rooftopping Toronto

Portraits on Toronto's Forbidden Rooftops

My penchant for rooftopping in Toronto has always come from my great love of photography. The mission is to capture unique angles of the familiar, and to make the city refreshing once again. Those familiar with my work (here and elsewhere) are no stranger to images of sweeping city-scapes, taken from all manner of unfinished condos and abandonments. I rarely make those who journey with me the subject of my rooftop photography, however, and so I thought I might give it a try.

I decided to assemble a series of images depicting the wonderful people who join me on my esoteric adventures. As the images show, many of these folks are amateur photographers like myself. Observing the etymology of the word amateur is of note here, as it is derived from the word for "love." The passion these individuals have for their hobby is most certainly rooted in this form of love. We push each other to climb higher, to go farther, and to reveal urban beauty using the often neglected roof space in our towering city.

The individuals, as it turns out, are as unique as the hobby itself. You may recognize a few of them from my portrait series on this site a few weeks back...

rooftopping Torontorooftopping Torontorooftopping Toronto

Sadly, some of the more beautiful rooftops have been lost to redevelopment, such as at the Don Valley Brickworks pictured below...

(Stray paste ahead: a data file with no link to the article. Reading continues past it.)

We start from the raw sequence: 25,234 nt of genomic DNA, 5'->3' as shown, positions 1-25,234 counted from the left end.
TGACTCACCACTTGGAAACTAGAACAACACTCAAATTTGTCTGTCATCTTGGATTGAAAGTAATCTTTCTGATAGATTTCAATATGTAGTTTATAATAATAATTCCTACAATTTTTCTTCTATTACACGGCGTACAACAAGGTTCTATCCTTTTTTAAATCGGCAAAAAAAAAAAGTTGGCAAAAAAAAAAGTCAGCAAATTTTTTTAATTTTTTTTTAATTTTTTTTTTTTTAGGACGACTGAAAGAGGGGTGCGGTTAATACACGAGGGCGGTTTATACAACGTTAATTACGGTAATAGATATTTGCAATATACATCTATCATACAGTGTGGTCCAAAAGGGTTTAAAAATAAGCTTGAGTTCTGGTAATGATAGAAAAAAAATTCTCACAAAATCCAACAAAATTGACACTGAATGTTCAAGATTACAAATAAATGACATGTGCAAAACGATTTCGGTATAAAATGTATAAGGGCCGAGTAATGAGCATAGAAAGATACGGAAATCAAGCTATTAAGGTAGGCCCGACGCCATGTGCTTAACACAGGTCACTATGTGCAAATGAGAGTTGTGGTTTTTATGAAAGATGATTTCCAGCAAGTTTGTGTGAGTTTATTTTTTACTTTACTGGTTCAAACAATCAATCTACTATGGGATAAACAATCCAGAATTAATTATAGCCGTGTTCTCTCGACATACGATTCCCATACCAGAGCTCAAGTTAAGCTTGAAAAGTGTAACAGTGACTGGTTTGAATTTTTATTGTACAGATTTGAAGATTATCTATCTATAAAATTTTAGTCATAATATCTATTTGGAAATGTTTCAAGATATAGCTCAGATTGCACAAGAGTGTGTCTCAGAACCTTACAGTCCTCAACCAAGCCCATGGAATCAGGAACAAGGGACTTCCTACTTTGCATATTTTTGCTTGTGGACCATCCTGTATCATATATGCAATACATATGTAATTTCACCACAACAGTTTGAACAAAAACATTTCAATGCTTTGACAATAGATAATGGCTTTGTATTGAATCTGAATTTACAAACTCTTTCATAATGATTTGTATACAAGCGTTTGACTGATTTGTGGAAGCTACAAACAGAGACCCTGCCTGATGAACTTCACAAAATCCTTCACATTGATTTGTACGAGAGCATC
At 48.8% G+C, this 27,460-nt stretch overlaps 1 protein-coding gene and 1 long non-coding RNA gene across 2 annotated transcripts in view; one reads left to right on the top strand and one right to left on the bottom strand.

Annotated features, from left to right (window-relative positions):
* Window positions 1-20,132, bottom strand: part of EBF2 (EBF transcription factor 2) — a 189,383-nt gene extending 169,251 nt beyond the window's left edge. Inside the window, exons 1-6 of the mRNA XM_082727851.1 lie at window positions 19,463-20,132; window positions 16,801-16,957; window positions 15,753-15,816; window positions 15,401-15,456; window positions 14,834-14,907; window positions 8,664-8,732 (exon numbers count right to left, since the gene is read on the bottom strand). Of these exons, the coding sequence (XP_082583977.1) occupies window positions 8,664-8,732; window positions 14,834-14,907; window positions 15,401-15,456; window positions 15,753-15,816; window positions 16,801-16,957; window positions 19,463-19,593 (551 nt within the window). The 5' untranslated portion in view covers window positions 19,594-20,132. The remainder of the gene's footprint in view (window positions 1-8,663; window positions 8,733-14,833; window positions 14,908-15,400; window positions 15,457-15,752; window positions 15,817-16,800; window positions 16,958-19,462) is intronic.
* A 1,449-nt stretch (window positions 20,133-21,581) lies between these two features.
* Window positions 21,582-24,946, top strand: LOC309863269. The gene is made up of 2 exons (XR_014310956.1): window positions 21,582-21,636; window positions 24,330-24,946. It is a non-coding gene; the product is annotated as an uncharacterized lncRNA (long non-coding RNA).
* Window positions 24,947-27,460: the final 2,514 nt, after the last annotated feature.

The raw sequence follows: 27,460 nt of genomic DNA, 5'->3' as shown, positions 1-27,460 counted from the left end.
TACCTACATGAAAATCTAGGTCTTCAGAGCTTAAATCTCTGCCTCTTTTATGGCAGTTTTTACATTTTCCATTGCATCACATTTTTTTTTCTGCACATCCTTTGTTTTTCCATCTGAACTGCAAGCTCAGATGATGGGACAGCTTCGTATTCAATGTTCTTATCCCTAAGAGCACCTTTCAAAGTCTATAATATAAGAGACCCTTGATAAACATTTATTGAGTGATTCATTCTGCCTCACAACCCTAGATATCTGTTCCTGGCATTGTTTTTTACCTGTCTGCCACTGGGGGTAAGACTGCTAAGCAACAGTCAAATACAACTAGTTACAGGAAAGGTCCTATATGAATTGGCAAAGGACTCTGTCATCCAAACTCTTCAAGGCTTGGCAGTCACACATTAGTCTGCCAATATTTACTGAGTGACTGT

rooftopping Toronto

That being said, there is hardly a shortage of new rooftopping opportunities sprouting up around the core...

rooftopping Torontorooftopping Torontorooftopping Torontorooftopping Toronto

Even so, my favourite elevations are those of a particular vintage, such as the roofs of Toronto's

rooftopping Toronto

older hotels...

rooftopping Torontorooftopping Torontorooftopping Toronto


I suppose that if there is a message in these images, it is one of levity. Urban exploration is often seen in the narrow light of the exploration of abandoned buildings. I tend to see this rather myopic preconception about the practice as a barrier to those trying to understand the motives of the urban explorer.

While the aesthetics of urban decay interest me the most within the hobby, I am always intrigued by the ability of elevation to change my perspective about the way Toronto flows architecturally -- especially when I'm up there with a few equally passionate friends.

After all...

"The struggle itself toward the heights is enough to fill a man's heart"
(Albert Camus).

(To see the rest of the portrait series, as well as high-res. versions of the images above, you can check out my flickr slide-show below.)


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